150 arrested in Pakistan after burning Christian homes
Christians in Pakistan demonstrated Sunday for better compensation and government intervention after dozens of Christian homes were burned. The fires were in response to a Muslim accusing a Christian man of blasphemy.
Lahore, Pakistan — Police have arrested around 150 people accused of burning dozens of Christian houses in eastern Pakistan after a non-Muslim was accused of making offensive comments about Islam's Prophet Muhammad, police said Sunday as Christians rallied against the destruction.
The Christian demonstrators blocked a main highway in Lahore and police fired tear gas shells to disperse the protesters who demanded assistance from the government.
Government spokesman Pervaiz Rasheed promised the government would help hem rebuild their houses, but the Christians expressed dissatisfaction with the way the government was handling the incident.
"I have been robbed of all of my life's savings," Yousuf Masih said, standing close to his burned house. He said the government's announcement that it would give 200,000 rupees ($2,000) compensation to each family was a joke.
The incident began on Friday after a Muslim accused a Christian man of blasphemy — an offense that in Pakistan is punished by life in prison or death. On Saturday, a mob of angry Muslims rampaged through the Christian neighborhood, burning about 170 houses.
The Christian man is in police custody pending an investigation into the allegations.
Those who rioted are being investigated for alleged arson, robbery, theft, and terrorism, said police officer Abdur Rehman. The Pakistani police usually arrest rioters to tamp down public anger, but those accused are rarely convicted.
The law is often misused to settle personal scores and rivalries.
Akram Gill, a local bishop in the Lahore Christian community, said the incident had more to do with personal enmity between two men — one Christian and one Muslim — than blasphemy. He said the men got into a brawl after drinking late one night, and in the morning the Muslim man made up the blasphemy story as payback.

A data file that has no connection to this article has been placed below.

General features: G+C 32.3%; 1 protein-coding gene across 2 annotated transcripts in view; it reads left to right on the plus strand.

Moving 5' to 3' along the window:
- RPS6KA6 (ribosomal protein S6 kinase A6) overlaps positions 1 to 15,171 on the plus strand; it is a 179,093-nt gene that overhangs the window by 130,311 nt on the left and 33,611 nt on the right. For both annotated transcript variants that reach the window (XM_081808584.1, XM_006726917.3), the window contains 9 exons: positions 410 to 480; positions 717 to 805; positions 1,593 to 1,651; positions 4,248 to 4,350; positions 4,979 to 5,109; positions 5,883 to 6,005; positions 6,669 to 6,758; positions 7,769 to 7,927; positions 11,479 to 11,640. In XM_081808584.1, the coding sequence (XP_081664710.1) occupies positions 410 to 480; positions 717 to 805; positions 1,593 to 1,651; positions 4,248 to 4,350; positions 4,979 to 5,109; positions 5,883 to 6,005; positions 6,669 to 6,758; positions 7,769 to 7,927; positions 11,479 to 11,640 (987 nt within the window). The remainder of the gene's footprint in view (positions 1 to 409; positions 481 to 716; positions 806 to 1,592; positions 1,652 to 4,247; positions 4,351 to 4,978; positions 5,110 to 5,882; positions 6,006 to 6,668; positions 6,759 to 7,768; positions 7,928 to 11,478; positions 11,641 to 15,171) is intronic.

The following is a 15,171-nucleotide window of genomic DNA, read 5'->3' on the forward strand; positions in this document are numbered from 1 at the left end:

Such accusations of blasphemy in Pakistan can prompt huge crowds to take the law into their own hands. Once an accusation is made it's difficult to get it reversed, partly because law enforcement officials and politicians do not want to be seen as being soft on blasphemers.
According to Human Rights Watch, there are at least 16 people on death row for blasphemy and another 20 are serving life sentences.
Last year, there was a rare reversal of a blasphemy case. A teenage Christian girl with suspected mental disabilities was accused of burning pages of the Quran. But she was later released after a huge domestic and international outcry about her treatment. A local cleric where she lived was arrested and accused of planting the pages in her bag to incriminate her, a rare example of the accuser facing legal consequences. However, he was later freed on bail.
Also on Sunday, a suspected U.S. missile strike killed a foreign militant who was riding on horseback in Datta Khel in North Waziristan, according to three Pakistani intelligence officials who spoke anonymously because they were not authorized to talk to the media.